Brugmansias forum: Brugs in containers and poison concern

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Name: Stillwood Blakely
Madison, Alabama (Zone 7b)
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blakelyatstillwood
Dec 17, 2015 7:48 AM CST
Where should I look to find if brugs can be grown in containers? Also, since they are so poisonous, I am unsure if it would be a good idea. My husband and I share a house (we have a downstairs suite - apartment) with our son, DIL, and 4 grandchildren. I know many plants are not good to eat, but I have always had the concern about brugs especially. A neighbor has a large yellow one and she kindly brought me over 2 cuttings to root and encouraged me to grow them in the yard (Madison, AL). I appreciate it, but am concerned a bit. Anyway, my main question is can they be grown in a large container instead of being in the ground. They will have to stay outside in the winter. My neighbor cuts hers to the ground (just did it) and they come back out in the spring.

mszbdog1
Dec 19, 2015 9:03 AM CST
blakelyatstillwood said:Where should I look to find if brugs can be grown in containers? Also, since they are so poisonous, I am unsure if it would be a good idea. My husband and I share a house (we have a downstairs suite - apartment) with our son, DIL, and 4 grandchildren. I know many plants are not good to eat, but I have always had the concern about brugs especially. A neighbor has a large yellow one and she kindly brought me over 2 cuttings to root and encouraged me to grow them in the yard (Madison, AL). I appreciate it, but am concerned a bit. Anyway, my main question is can they be grown in a large container instead of being in the ground. They will have to stay outside in the winter. My neighbor cuts hers to the ground (just did it) and they come back out in the spring.

If you are in Madison county Alabama they need to be grown in containers. My daughter lives in Madison county Alabama and hasn't had them come back when planted in ground. I'm in Tuscaloosa county Alabama and some of mine came back last year, some didn't. I take cuttings to root over winter just in case they don't come back. 3 grandkids and my two bulldogs and cat have never messed with mine, as they have been taught not too. All parts of brugmansia are toxic. So just teach your grandchildren not to mess with tgem. Pets are pretty smart and have never touch one thing toxic in my garden....they smell it and walk on. My oldest bulldog eats my cilantro before I get a chance. I also plant for wildlife....animals are smarter than we give them credit for.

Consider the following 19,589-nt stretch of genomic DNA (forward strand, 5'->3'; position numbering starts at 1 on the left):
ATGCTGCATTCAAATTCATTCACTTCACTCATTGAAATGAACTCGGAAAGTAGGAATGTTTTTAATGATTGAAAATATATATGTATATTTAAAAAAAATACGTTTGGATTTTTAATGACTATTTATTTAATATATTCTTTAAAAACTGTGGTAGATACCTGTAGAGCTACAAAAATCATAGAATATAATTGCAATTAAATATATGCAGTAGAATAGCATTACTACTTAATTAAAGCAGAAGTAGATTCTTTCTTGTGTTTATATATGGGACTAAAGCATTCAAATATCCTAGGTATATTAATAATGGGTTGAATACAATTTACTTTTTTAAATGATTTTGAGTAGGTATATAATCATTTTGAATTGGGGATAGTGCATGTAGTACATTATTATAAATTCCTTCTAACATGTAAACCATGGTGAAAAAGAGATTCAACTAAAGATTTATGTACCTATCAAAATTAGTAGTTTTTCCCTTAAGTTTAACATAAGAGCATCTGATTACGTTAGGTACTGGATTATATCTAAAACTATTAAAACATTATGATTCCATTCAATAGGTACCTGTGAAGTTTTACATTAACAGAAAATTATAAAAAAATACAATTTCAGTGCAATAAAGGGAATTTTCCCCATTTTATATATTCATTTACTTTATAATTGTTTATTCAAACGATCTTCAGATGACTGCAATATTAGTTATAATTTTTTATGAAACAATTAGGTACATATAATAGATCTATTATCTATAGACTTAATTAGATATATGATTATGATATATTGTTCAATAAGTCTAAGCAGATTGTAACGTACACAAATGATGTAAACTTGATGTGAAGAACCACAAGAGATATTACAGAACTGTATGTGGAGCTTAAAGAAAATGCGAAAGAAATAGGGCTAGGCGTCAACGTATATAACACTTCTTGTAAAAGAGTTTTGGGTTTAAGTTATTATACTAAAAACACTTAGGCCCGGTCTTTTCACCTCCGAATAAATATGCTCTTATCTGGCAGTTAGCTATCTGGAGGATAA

Name: Elaine
South Sarasota, Florida (Zone 9b)
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dyzzypyxxy
Dec 19, 2015 10:02 AM CST
I agree There are many more plants in your yard that are toxic and some are much more attractive to children. Wild things like pigeon pea, and nightshade even have red berries that look very edible. I'm sure you and your DIL watch those kids closely enough to be sure they would not eat any part of a plant without you giving it to them. Brugs also get tall quickly enough that you could prune it up out of reach of a very small child or a dog.

All my brugs grow well in large containers. Our soil here is too poor and the nematodes kill them off in a year if they do survive that long in the ground. I would definitely take some pains to protect them in winter where you are, though. Place the containers on a south-facing wall or somewhere they would be warm, and mulch around them with leaves or other insulating material.

Or just take cuttings each fall, and start new plants in the springtime. I've kept cuttings in water for so long, they've bloomed! I had to once break a wine bottle to get a rooted cutting out, there were so many roots it wouldn't come out the neck of the bottle.

For now, I'd advise you to keep the cuttings indoors, in water or in small pots until late Feb. or March. A new, small plant isn't going to survive outdoors through winter.
Elaine

"Success is stumbling from failure to failure with no loss of enthusiasm." –Winston Churchill
Name: Stillwood Blakely
Madison, Alabama (Zone 7b)
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blakelyatstillwood
Dec 20, 2015 8:02 PM CST
Interesting comments - I think I will keep the 2 cuttings in water inside for the winter and use containers in the spring after consulting with my DIL to be sure she does not object (her house). You are right about teaching the children - we do it for most other things and they are old enough to understand if it is explained to them that this plant will make them very sick, so just look and do not touch. They tend to be reasonable and responsible when a situation is explained so that they understand. I like the idea of new cuttings each spring. I'll let you know what happens in the months ahead. Thanks again.

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